"At the minimum, it could save at least $1 million, and up to $2 million, in administrative salaries," Whelan said. "If we can save $1.5 million in cuts that wouldn't come from classes, we should think about it."
The reconfiguration aims to consolidate colleges, leading to more collaboration within the colleges and departments that work well together, according to the UPAC.
The plan would move some departments to new colleges --like Jewish studies to the college of ethnic and cultural studies. The college of behavioral and social sciences would be cut, and departments such as international relations and political science become part of the college of liberal arts.
The most populous new college would be health, education and human services that would encompass departments from public administration to nursing and urban studies to criminal justice.
In its infancy, the plan has shown no signs of proving if eight colleges would be better than six or if departments would be satisfied with their placement in a certain college.
Despite the added revenue, many faculty members wonder if it is worth restructuring the colleges. Whelan said a minor concern is the increased workload on a fewer number of deans.
Unlike universities like San Jose State University, which has had to cut professor positions, or Humboldt State, which has had to discontinue programs, the SF State is trying something different.
"We don't want to have to go to extremes but be as prepared as possible to deal with budget shortfalls," Whelan said.
For the second year, Students for Sensible Drug Policy at SF State, along with 20 other chapters at various universities, focused on serious matters affecting those connected with Mexico in and outside the country.
The SSDP set up under a large tent in front of Malcolm X Plaza yesterday in order to raise awareness and emphasize the rising death toll of people in Mexico caused by drug cartels.
The organization collected about 1,000 signatures for the petition against drug prohibition. SSDP Associate Director Jonathan Perri believes that one way to end drug cartel violence was having the U.S. legalize marijuana on a federal level, and have it taxed and regulated as we do with alcohol. In over a course of one year, Perri and others have collected about 10,000 signatures for their cause.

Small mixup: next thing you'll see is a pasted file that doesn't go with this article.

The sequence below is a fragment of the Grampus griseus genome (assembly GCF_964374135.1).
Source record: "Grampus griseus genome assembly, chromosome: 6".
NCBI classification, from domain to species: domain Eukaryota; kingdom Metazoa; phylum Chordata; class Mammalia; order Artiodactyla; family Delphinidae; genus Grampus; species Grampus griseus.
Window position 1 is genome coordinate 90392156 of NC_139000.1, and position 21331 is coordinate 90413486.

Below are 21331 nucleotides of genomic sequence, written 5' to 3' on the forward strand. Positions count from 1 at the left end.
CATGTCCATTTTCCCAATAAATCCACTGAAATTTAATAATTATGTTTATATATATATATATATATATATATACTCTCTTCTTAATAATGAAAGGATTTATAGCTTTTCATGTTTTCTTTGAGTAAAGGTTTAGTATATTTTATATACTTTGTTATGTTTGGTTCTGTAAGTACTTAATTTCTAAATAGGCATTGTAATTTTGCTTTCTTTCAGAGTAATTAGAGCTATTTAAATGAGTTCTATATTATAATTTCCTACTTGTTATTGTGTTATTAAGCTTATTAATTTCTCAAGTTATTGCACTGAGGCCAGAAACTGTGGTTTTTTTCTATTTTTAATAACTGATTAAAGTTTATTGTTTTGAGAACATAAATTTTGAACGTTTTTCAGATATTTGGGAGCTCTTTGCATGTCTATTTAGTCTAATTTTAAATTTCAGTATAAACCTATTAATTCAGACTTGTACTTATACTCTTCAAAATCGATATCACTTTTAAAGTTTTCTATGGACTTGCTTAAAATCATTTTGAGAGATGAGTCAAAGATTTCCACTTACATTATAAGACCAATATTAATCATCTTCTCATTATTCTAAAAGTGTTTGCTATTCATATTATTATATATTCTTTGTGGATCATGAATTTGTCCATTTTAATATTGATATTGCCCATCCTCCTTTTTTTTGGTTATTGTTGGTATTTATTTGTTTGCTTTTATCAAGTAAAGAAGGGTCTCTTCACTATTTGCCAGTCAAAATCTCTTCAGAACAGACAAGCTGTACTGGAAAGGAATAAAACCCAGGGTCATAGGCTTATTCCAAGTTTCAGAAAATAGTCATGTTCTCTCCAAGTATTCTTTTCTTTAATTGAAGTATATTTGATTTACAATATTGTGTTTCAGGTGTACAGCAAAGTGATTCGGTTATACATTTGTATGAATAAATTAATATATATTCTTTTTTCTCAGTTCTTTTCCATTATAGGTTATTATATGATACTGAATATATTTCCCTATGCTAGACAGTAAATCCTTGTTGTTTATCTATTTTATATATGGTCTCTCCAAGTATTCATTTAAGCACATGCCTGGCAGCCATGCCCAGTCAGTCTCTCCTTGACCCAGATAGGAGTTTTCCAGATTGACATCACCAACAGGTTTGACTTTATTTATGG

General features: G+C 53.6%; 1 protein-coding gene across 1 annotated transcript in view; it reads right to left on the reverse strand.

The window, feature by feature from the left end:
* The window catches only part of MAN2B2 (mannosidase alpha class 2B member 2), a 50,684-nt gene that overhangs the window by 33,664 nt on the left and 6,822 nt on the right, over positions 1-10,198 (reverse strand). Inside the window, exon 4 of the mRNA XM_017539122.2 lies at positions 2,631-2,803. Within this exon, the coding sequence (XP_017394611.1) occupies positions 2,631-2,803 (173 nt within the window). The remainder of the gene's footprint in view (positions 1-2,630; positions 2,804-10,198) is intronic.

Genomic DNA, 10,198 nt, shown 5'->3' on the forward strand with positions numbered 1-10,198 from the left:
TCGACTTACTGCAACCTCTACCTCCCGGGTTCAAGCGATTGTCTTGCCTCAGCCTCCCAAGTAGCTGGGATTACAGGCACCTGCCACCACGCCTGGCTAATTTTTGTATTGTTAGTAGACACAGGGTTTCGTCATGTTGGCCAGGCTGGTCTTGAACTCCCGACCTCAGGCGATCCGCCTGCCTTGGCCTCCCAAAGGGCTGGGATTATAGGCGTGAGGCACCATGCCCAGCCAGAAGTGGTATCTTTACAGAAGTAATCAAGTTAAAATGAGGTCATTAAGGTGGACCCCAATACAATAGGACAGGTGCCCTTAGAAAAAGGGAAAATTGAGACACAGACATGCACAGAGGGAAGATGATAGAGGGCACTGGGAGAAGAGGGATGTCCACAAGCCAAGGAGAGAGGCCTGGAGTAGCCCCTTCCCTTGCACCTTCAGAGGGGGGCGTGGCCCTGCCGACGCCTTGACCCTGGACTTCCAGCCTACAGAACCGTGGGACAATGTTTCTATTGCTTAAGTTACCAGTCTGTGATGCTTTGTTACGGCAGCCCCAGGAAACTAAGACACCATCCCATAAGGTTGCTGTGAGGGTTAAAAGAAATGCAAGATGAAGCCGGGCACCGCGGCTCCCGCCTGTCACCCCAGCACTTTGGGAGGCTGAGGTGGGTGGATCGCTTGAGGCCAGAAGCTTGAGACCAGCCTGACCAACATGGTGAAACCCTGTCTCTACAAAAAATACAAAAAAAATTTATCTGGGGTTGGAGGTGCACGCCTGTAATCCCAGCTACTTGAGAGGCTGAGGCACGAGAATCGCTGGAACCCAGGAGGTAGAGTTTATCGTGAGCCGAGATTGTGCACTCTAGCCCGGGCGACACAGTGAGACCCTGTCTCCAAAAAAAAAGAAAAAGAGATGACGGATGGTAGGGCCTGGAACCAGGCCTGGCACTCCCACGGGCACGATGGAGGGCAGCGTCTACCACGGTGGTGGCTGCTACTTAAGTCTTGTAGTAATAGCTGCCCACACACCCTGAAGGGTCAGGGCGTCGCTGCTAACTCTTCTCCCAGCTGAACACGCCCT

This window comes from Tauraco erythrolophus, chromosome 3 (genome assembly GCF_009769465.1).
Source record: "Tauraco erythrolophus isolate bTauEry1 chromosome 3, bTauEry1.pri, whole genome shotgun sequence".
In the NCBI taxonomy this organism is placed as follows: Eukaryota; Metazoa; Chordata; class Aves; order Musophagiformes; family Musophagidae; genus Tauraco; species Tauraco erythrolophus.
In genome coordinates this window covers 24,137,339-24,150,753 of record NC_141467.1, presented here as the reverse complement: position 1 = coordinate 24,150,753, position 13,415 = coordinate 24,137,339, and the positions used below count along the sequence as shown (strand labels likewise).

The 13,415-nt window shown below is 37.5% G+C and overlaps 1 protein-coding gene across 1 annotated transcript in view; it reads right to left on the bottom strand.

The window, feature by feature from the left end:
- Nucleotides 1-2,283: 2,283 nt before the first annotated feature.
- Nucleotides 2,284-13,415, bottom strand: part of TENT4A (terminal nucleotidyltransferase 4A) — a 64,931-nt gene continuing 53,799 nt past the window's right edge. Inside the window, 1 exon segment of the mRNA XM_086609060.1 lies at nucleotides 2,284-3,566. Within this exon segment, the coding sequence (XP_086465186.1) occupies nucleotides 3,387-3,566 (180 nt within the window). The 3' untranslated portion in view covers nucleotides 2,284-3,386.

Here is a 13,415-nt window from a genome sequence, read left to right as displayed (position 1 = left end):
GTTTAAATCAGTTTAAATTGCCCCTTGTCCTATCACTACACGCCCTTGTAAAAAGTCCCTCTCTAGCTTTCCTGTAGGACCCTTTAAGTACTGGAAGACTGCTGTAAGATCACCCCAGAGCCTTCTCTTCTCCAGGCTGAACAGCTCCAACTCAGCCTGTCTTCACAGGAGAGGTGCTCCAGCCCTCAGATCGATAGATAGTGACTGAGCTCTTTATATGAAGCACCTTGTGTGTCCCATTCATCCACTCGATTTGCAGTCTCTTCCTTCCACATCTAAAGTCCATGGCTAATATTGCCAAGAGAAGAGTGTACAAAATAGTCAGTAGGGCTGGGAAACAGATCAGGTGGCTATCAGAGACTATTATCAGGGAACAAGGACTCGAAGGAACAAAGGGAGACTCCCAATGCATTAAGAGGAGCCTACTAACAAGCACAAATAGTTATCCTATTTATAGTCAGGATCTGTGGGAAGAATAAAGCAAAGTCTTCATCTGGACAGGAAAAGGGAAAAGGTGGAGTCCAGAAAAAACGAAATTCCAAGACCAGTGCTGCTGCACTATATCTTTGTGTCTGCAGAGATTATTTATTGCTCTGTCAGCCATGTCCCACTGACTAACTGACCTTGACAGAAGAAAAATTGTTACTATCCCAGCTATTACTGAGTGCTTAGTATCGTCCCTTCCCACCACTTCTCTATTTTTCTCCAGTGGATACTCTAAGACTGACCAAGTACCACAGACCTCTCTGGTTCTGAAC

"We chose to do this on Cinco de Mayo because many college students take this holiday as a reason for partying and drinking," Perri said, "and we just want to do the opposite and draw attention to drug use and drug prohibition."
Along the grass area behind the tent, passersby glanced at 180 small Mexican flags representing a total of 18,000 people who have been killed in drug cartel-related violence since 2008. According to Perri the cartels and their impact aren't being talked about as much as they should be, another reason for holding the event.
As 33-year-old Brenda Chavez, custodian at SF State, took a moment to view the various flags; she was somewhat surprised to see that people were actually drawing attention to the matter.
Although Chavez has been a resident of San Francisco for about 20 years, she said she is originally from Mexico City.
"This has been going on for a while, and I think that most of the people who have been killed had some involvement with the cartel, and only are killing amongst themselves for the most part," said Chavez.
Chavez felt that the reason nothing was being done about the cartels was because many people involved had some affiliation with the government.
"Some people involved, when taken in if caught, have background checks done showing that they used to be police officers, in the Mexican army, or other involvement with the government," she said.
A few signs were also placed around the tent displaying names of people that were killed in these cases along with their ages. Some included names of teenagers and young adults.
Perri stressed that this is was a important matter for students to get involved with because many students and young adults are being targeted in Mexico for drug cartels.
"I feel we as students can make a change because we are the future, and once people in power are no longer in power, we have the opportunity to come in and make changes," Perri said.
For Adriana Delano, junior and interior design major at SF State, the issue hit home.
The 20-year-old talked about how she became more aware of all the violence happening in Mexico after the topic hit close to home.
"My cousin, who is the same age as I am, was visiting some of our relatives in Mexico for a wedding and got his throat slit while in a liquor store, because they thought he was a part of one of their drug rivals," Delano said. "Fortunately he lived."
Delano also mentioned that what SSDP was doing was a good idea and that it shouldn't be taken lightly.
In over the next year, the SSDP expects to see change in the issue because they are going to form SSDP chapters in Mexican universities, as well as Latin American countries.